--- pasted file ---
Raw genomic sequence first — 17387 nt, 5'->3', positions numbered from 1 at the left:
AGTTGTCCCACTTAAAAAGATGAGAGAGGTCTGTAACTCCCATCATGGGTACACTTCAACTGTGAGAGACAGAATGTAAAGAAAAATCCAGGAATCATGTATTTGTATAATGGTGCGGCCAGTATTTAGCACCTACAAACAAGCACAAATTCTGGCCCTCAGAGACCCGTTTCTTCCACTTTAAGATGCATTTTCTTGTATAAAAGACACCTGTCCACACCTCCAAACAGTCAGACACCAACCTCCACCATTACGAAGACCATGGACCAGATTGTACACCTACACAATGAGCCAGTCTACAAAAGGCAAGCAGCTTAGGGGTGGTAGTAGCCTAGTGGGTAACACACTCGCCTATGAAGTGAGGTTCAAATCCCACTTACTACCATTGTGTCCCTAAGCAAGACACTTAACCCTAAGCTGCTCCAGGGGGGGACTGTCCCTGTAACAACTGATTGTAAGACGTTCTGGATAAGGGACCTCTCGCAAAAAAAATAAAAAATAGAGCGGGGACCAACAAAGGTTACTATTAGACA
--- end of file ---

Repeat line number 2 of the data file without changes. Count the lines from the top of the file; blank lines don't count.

AGTTGTCCCACTTAAAAAGATGAGAGAGGTCTGTAACTCCCATCATGGGTACACTTCAACTGTGAGAGACAGAATGTAAAGAAAAATCCAGGAATCATGTATTTGTATAATGGTGCGGCCAGTATTTAGCACCTACAAACAAGCACAAATTCTGGCCCTCAGAGACCCGTTTCTTCCACTTTAAGATGCATTTTCTTGTATAAAAGACACCTGTCCACACCTCCAAACAGTCAGACACCAACCTCCACCATTACGAAGACCATGGACCAGATTGTACACCTACACAATGAGCCAGTCTACAAAAGGCAAGCAGCTTAGGGGTGGTAGTAGCCTAGTGGGTAACACACTCGCCTATGAAGTGAGGTTCAAATCCCACTTACTACCATTGTGTCCCTAAGCAAGACACTTAACCCTAAGCTGCTCCAGGGGGGGACTGTCCCTGTAACAACTGATTGTAAGACGTTCTGGATAAGGGACCTCTCGCAAAAAAAATAAAAAATAGAGCGGGGACCAACAAAGGTTACTATTAGACA